There is a better way. Ranked balloting allows voters to choose their first, second and third choices and gives more voting power to electors whose first choice doesn’t win. It also prevents fringe candidates from winning through a split vote. In the last mayoral election for example, Doug Ford could well have been elected if Olivia Chow had run a stronger campaign and split the centre-left vote between herself and John Tory. As an aside, other than bluster and the occasional ferris wheel popping up, one can be forgiven for wondering if anything would be different had Mr. Ford won in 2014.
It would seem obvious that anyone interested in a better democratic process in Toronto would support ranked balloting. The province is in charge of such legislation and would need a request from City Council to make the change. Sadly, our own councillor voted against studying the use of ranked ballots and effectively (with a group of other councillors) killed the possibility for the near future.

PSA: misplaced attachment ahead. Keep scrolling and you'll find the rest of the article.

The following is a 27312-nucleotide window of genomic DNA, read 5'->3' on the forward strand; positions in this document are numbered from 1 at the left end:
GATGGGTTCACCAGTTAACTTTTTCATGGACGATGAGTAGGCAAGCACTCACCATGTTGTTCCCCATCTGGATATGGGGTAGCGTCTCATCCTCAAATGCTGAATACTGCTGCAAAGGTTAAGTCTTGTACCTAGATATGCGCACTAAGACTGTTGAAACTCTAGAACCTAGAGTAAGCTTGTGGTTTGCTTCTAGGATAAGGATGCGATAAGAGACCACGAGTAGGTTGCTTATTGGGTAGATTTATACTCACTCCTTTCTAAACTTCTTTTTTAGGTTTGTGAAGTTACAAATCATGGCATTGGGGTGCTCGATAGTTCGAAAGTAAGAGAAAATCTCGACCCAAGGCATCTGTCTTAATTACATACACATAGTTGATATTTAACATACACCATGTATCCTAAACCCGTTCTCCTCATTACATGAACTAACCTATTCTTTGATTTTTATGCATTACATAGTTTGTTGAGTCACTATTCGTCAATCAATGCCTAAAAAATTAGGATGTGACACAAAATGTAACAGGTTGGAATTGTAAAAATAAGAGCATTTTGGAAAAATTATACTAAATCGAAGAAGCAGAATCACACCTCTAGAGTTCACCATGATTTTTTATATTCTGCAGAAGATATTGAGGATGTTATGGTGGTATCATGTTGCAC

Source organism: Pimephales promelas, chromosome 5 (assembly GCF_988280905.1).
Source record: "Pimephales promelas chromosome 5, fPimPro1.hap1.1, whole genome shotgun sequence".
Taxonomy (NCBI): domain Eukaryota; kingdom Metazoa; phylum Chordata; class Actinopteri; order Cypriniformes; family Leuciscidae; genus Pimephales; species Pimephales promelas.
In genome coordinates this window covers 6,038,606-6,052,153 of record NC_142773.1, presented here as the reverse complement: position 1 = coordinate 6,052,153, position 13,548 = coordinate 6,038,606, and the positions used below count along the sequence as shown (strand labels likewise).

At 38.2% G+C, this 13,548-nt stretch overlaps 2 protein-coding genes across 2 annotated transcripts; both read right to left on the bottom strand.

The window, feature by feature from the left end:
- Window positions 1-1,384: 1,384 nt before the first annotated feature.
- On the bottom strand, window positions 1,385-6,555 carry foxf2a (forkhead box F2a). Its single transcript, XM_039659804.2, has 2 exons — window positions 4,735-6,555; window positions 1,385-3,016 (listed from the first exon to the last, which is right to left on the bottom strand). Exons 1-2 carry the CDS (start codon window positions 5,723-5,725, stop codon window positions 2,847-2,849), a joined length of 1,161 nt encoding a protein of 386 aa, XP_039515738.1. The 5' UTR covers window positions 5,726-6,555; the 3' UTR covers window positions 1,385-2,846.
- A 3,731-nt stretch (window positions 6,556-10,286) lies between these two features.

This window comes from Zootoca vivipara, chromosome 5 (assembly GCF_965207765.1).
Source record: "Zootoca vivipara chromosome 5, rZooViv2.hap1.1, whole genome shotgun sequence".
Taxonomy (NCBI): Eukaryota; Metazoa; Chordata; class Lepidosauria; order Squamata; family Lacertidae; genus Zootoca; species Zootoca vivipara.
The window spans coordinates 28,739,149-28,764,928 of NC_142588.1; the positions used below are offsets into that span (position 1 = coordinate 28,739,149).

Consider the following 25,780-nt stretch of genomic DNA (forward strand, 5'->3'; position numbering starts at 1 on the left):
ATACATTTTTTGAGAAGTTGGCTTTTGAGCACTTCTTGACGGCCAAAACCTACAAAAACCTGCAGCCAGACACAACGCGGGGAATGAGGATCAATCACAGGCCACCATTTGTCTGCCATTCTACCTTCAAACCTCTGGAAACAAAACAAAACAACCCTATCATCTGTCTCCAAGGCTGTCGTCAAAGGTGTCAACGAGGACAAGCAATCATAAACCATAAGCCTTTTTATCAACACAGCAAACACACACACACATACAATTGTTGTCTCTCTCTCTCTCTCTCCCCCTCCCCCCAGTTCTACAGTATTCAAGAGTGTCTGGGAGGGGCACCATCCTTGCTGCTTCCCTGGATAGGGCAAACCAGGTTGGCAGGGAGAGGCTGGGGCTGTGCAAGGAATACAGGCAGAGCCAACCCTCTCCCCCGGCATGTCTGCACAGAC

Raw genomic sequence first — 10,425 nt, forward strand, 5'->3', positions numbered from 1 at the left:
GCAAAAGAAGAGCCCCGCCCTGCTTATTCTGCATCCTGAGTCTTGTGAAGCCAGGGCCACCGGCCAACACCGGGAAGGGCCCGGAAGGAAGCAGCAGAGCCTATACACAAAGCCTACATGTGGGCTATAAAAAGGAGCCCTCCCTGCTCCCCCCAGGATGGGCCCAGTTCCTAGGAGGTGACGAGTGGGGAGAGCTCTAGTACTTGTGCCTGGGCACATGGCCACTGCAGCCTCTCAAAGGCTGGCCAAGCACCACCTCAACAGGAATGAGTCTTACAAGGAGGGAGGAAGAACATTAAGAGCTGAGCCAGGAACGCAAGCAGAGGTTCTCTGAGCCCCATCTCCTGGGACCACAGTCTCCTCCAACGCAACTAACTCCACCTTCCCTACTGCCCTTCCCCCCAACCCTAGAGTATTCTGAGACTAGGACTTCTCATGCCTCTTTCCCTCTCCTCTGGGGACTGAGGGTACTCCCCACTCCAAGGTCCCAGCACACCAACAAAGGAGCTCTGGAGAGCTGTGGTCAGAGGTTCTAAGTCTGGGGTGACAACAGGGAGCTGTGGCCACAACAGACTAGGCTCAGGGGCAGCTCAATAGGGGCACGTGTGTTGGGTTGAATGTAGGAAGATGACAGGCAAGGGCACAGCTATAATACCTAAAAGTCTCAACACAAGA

At council meetings, our councillor along with a cadre of nodding deputy mayors is obliged to vote the Mayor Tory line on most matters since she is Council Speaker and wants to keep her prestigious job. Sadly, this means that she and the rest of the Tory bloc often vote against the interests of Ward 11. The councillor cannot serve two masters effectively and it would probably be better for Ward 11 to have a councillor with no such conflicts.